Old Boys by Charles McCarry
They’re searching for Paul Christopher (spy-hero of earlier novels, like the rest out to pasture at 70). He’s off because someone brought word that his mother who was kidnapped by the Nazi commander, Heydrich, in WWII when Paul was a teenager, and then never seen again, has surfaced and is in danger. She’s 94. Paul left his friend and cousin, Horace Hubbard, the leader of the old boys, a cryptic letter and a clue to find a hidden safe in his house. There Horace finds a painting (one he’s always hated but worth a million on more) he’s to sell to finance the romp. Eventually Christopher’s daughter Zarah joins the tribe. The enemies are the Chinese secret service (Christopher spend 10 years in a Chinese prison camp in his earlier life), Russian mafia (i.e., ex, KGB), an old Arab millionaire named Ibn Awad who’s stolen some dirty bombs from the Russians which he plans to unleash on American cities. Then there’s Kevin (with his Ohio accent) whose loyalties no one is ever very sure of, though he's mostly likely an American gray (unacknowledged) force or some variation of Russian freelancer.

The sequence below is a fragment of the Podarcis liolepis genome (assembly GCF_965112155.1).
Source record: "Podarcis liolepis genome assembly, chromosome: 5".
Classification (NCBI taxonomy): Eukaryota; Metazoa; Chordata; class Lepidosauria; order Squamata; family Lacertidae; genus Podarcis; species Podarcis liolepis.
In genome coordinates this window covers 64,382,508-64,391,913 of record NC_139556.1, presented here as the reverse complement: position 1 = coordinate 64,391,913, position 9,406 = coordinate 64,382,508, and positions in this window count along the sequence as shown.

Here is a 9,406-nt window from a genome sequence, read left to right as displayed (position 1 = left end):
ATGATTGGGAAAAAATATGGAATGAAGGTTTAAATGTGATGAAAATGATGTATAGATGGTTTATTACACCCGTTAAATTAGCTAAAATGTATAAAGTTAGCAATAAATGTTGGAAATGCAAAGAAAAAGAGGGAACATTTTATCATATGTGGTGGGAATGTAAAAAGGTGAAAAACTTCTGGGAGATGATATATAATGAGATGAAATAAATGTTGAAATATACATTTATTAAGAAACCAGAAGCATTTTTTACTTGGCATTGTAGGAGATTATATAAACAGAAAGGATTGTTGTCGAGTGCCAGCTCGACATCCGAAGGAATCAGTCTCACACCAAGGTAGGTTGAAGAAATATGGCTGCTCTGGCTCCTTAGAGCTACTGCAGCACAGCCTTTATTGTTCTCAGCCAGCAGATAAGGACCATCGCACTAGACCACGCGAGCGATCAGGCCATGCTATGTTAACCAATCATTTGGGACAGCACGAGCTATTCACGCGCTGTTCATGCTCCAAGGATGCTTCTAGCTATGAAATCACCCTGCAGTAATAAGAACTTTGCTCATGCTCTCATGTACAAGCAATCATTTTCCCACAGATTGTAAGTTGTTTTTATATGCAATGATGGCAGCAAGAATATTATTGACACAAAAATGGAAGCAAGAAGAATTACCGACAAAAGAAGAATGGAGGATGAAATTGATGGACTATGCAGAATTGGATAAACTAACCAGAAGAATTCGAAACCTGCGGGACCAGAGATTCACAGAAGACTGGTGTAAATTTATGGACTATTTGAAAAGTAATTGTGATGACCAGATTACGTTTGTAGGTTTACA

There’s a subplot that maybe imitates (or covers similar ground as) The Da Vinci Code: the Amphora Scroll, a Roman document hidden in a jar that “proves” that Jesus of Nazareth was an unwitting agent of Roman Intelligence. Lori Christopher (the 94-year old mother) stole it from Heydrich and hid out in the remote reaches of the Taklimakan desert most of her life to keep it away from anyone likely to exploit it. Ibn Awad, he with the dirty bombs, now wants it to discredit Christianity.
The best parts feature the doings of the old boys themselves. Both the Amphora Scroll and the long-lost Lori Christopher plots peter out by the end and the reader doesn’t much care.